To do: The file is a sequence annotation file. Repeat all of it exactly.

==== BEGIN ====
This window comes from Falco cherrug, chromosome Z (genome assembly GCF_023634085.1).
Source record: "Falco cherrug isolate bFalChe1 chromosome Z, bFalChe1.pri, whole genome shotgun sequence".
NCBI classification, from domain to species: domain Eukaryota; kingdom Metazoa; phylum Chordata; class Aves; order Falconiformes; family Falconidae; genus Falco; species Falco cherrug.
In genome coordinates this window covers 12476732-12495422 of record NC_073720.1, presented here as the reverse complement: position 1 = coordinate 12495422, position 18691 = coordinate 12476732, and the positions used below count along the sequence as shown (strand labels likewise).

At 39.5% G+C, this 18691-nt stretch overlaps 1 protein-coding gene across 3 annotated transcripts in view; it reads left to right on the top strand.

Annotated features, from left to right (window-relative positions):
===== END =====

This window comes from Falco cherrug, chromosome Z (genome assembly GCF_023634085.1).
Source record: "Falco cherrug isolate bFalChe1 chromosome Z, bFalChe1.pri, whole genome shotgun sequence".
NCBI classification, from domain to species: domain Eukaryota; kingdom Metazoa; phylum Chordata; class Aves; order Falconiformes; family Falconidae; genus Falco; species Falco cherrug.
In genome coordinates this window covers 12476732-12495422 of record NC_073720.1, presented here as the reverse complement: position 1 = coordinate 12495422, position 18691 = coordinate 12476732, and the positions used below count along the sequence as shown (strand labels likewise).

At 39.5% G+C, this 18691-nt stretch overlaps 1 protein-coding gene across 3 annotated transcripts in view; it reads left to right on the top strand.

Annotated features, from left to right (window-relative positions):